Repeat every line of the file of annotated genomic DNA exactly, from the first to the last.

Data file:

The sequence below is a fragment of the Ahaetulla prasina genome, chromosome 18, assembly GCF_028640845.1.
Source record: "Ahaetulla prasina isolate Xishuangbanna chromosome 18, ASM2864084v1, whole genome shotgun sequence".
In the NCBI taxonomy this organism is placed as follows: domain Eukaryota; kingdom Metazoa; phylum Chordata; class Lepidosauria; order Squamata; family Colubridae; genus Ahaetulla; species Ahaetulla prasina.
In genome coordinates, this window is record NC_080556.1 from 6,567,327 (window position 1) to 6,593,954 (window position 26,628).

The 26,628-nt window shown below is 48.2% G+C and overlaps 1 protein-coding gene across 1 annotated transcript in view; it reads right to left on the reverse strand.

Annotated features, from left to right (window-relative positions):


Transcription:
The sequence below is a fragment of the Ahaetulla prasina genome, chromosome 18, assembly GCF_028640845.1.
Source record: "Ahaetulla prasina isolate Xishuangbanna chromosome 18, ASM2864084v1, whole genome shotgun sequence".
In the NCBI taxonomy this organism is placed as follows: domain Eukaryota; kingdom Metazoa; phylum Chordata; class Lepidosauria; order Squamata; family Colubridae; genus Ahaetulla; species Ahaetulla prasina.
In genome coordinates, this window is record NC_080556.1 from 6,567,327 (window position 1) to 6,593,954 (window position 26,628).

The 26,628-nt window shown below is 48.2% G+C and overlaps 1 protein-coding gene across 1 annotated transcript in view; it reads right to left on the reverse strand.

Annotated features, from left to right (window-relative positions):